The Kenyon Critics: Studies in Modern Literature from the Kenyon Review

By John Crowe Ransom | Go to book overview

Introduction

THE CRITICS included in this book are thirty-three in number, and each is represented by a single writing. They are Kenyon Critics at least for the moment, and in the sense that these writings of theirs are all taken from the twelve volumes of the Kenyon Review of which Volume XII is just now being concluded. The total content would fill about half of one volume, or two average quarterly issues.

The word average is slightly embarrassing. It must be confessed that issues of the magazine which have a uniform content of so high a grade as this do not actually occur in the run of periodical publication. And for a moment a familiar depression settles upon the editor's spirits. He remembers that an issue never did measure up with anything like evenness to the perfection which had been dreamed for it. The feeling is not really relieved by his being morally certain that other magazines also fail to sustain their own highest standards. Nor is there any advantage in his figuring that fifty authors might perhaps have been exhibited instead of the thirty-three here, without sacrifice in the quality; or that the size of the book might have been doubled but for the rule limiting the authors to one item apiece, regardless of how many top-grade authors may have contributed repeatedly to the magazine over the years, and even borne the reputation of being regular contributors. The book in its character of critical anthology, that is to say of extreme miscellany, demands a good deal of its readers as it stands already; so it is big enough. And the fact remains, mortifyingly, that we can issue no book of this sort without ransacking the whole house.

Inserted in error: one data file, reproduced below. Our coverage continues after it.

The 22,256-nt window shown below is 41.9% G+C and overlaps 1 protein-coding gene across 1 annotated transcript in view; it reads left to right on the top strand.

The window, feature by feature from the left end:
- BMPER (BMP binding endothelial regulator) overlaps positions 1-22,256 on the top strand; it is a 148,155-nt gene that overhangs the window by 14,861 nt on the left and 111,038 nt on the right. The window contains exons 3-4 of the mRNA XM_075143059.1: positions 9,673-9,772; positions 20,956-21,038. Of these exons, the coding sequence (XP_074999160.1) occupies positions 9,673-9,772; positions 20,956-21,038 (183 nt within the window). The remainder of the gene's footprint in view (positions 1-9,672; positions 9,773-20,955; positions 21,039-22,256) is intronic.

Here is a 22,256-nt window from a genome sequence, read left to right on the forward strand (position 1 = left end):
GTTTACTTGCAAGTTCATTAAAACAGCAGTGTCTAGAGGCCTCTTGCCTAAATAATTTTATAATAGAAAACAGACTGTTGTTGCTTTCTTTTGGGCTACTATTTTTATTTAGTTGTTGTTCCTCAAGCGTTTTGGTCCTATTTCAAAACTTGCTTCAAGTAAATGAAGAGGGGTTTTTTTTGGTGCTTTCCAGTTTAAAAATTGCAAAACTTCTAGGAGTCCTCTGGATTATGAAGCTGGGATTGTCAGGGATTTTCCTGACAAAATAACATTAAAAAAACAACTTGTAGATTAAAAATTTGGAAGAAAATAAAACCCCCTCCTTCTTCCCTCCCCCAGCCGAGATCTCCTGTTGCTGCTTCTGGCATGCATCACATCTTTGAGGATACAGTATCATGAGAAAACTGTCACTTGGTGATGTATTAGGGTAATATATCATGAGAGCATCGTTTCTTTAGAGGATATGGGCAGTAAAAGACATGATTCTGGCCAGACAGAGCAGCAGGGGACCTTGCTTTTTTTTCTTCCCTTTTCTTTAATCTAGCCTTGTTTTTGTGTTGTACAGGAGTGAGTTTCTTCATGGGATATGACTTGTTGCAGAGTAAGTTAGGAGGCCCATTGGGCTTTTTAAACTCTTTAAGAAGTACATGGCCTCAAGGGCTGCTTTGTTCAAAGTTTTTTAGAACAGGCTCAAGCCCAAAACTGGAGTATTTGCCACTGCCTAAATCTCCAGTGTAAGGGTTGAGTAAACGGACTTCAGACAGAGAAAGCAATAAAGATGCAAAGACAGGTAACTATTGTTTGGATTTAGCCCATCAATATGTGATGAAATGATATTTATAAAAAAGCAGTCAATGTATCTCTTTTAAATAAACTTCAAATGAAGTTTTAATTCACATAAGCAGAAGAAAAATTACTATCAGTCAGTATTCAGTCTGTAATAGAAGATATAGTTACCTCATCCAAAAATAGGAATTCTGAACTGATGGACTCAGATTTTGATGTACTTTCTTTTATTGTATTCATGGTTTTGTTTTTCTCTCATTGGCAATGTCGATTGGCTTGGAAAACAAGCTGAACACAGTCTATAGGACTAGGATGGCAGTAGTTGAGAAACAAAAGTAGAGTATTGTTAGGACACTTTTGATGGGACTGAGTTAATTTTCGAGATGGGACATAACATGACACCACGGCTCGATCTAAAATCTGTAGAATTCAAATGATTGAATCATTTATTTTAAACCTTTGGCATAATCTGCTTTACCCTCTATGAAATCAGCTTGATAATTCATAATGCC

But a better moment succeeds presently to this one. It brings a great flare-up of pride in the achieved body of criticism however long that may have taken to accrue, and subdues every other

-vii-

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The Kenyon Critics: Studies in Modern Literature from the Kenyon Review
Table of contents

Table of contents

  • Title Page iii
  • Contents v
  • Introduction vii
  • Essays 1
  • The Sorrows Of Thomas Wolfe 3
  • Pure And Impure Poetry 12
  • Myth And Dialectic in the Later Novels Of Henry James 17
  • Kafka's Distorted Mask 58
  • Joyce's Ulysses and the French Public 75
  • Robartes And Aherne: Two Sides of a Penny 88
  • The Stone And The Crucifixion: Faulkner's - Light in August 115
  • Emotions In Poems 127
  • Monsieur Verdoux As Theatre 138
  • The Good Ford 151
  • Parody And Critique: Notes on Thomas Mann's - Doctor Faustus 182
  • Novel into Film: - All the King's Men 225
  • Wordsworth And the Iron Time 233
  • Book Reviews 253
  • The Loud Hill Of Wales 255
  • Q's Revisions 259
  • The Whole Of Housman 263
  • Neither Historian nor Critic 267
  • The Humble Animal 277
  • Satan And Denis De Rougemont 281
  • The Everlasting Mr. Huxley 289
  • Dry Watershed 298
  • The Hellenism Of Robinson Jeffers 307
  • The Cost Of Distraction 312
  • Aristocracy And/Or Christianity 324
  • Bibliography 341
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